Sunday, February 5, 2017

Teacher Report Card - Fall Semester 2016-2017

A few years ago I came across these posts by Matt Vaudrey on teacher report cards:  paper form and google form.  It took me three years to work up the courage to do this myself.  Part of the reason for my reluctance is that I recently started teaching in a hybrid/rotational station format.  Many of my students still struggle with this.  They have had 8-10 years of traditional lecture/practice/repeat style math classes, so this is a big change for them.  The model places a lot of responsibility on the students.  So much so that I have actually modified the theoretical model recommended by PAHLI to add in a little whole class lecture.

Just so you can appreciate my routine, I'll describe a typical lesson.  First, we start with very traditional whole group instruction that involves lecture and practice on a new skill.  Some students say this is their favorite part of the lesson because they are comfortable with this traditional approach.  Then students split into 3 groups and rotate through 3 stations.  The first station is the independent station.  Here, students work individually on a laptop.  Sometimes I use EDpuzzle to deliver new content via a video lesson, other times students practice a skill that they learned previously using Khan Academy.  Some students tell me that this is their favorite station because they can work at their own pace.  They can work ahead or repeat lessons if they did not understand the first time through.  Next, students go to the direct station.  This is small group instruction with me.  Sometimes we practice on mini-whiteboards, sometimes we use dry-erase sleeves, and sometimes we work on a project.  Some students tell me this is their favorite station because they get very personalized attention from me.  Finally, students go to the collaborative station.  Here they are assigned a group of 2-4 to complete an assignment.  Sometimes this is game based practice.  Other times it is a project.  Some students say that this is their favorite station because they like to learn by working with their peers.

Just as most students have one station that is their favorite, those same students seem to dislike their non-preferred just as passionately.  The most common feedback that I get from students is _______ station is great, we should just do that all the time and skip the other stations.

Anyway, I finally worked up the courage to use the teacher report card during the last day of classes before midterm exams.  I did not require my students to complete the report card, but 70 out of my 94 students did.  Here are the results that I got.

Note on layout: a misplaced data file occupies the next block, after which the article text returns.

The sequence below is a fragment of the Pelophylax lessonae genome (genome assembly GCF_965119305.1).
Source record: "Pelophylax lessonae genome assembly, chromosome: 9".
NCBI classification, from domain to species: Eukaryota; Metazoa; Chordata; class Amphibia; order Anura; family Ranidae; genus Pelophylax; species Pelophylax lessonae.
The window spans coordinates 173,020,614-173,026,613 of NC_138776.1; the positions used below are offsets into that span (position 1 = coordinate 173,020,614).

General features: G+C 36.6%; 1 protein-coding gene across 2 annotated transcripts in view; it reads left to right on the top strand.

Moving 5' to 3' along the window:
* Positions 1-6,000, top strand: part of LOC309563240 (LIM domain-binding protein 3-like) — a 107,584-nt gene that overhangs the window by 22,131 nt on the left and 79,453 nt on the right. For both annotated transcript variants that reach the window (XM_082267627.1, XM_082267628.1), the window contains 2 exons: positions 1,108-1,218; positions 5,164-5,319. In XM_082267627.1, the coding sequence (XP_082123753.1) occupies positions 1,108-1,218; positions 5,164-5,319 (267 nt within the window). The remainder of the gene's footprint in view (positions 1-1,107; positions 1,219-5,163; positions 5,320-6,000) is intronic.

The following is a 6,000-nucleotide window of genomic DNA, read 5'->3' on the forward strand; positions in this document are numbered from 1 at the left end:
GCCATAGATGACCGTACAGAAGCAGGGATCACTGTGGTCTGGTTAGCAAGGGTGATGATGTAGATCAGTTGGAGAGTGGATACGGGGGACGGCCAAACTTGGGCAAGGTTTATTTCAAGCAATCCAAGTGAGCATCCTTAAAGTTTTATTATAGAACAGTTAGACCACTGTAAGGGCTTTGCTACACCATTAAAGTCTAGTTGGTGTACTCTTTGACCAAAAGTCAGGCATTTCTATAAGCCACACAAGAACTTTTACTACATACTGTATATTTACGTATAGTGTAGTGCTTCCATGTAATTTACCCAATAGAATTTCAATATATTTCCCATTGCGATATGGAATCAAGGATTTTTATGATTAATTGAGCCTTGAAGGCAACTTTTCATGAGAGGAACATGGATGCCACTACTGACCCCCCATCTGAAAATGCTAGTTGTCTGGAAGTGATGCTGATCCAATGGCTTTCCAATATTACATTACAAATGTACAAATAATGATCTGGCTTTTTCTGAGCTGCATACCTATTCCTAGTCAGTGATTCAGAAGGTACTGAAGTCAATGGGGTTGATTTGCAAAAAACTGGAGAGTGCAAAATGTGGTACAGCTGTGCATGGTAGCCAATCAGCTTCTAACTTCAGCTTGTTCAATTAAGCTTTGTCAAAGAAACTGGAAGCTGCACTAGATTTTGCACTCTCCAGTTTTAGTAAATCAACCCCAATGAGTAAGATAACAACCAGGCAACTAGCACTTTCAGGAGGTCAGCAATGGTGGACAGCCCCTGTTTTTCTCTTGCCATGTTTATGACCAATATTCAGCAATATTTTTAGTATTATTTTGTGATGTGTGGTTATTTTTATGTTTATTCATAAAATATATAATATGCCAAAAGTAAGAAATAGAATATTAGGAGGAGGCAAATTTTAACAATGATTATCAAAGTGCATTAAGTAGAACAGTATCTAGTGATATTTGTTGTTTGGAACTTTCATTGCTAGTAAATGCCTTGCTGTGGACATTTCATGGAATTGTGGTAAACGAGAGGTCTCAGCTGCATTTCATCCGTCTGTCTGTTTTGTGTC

Top 3:

"I think that Mrs. Abel respects each student."
"I think that Mrs. Abel does a good job of treating all students the same."
"I think that Mrs. Abel keeps the class under control without being too tough."

I was not surprised to find that these were my strongest areas.  I have been working on creating a respectful environment for a few years (respect from teacher to student and between students).  In the past, I have been a little too sarcastic at times, so I'm glad to see that my efforts have paid off here.

Bottom 3:

"I think that Mrs. Abel makes me feel important."
"I think that Mrs. Abel shows interest in students' lives."
"I think that Mrs. Abel has a good pace (not too fast or too slow)."

The first two categories are areas that I have always had a weakness in.  I've often focused on remaining on task and having good classroom management to make the best of our instructional time.  This comes at a cost of relationship building.  I definitely want to focus more on building a feel good classroom.

The last one (poor pacing) is a result of my moving too quickly.  I feel stuck with how I can slow down because my curriculum is so jam packed.  For example, last year, I told our lead teacher that I was planning on skipping the last unit in our algebra 2 class (logic).  I told her that my students could be very strong in working with logarithms/exponentials and sequences/series while receiving no exposure to logic OR my students could be exposed to all 3 topics but master none.  She said that skipping content was not an option.  So I crammed in the extra unit and skipped all review for the final exam.  It was a stressful end of the year for me and my students, and I knew that I was not doing what was best for students, but I was doing as I was told to do.  I think that I will be in a better place this year, since I am teaching the course for a second time, but the class is still very content heavy.  I'm definitely open to suggestions on how you cover the curriculum while still allowing students to learn the material deeply.  This is something that I don't have a good solution for yet.

So here is my goal for the second half of the year:  get to know my students better in a personal level and let them get to know me too.

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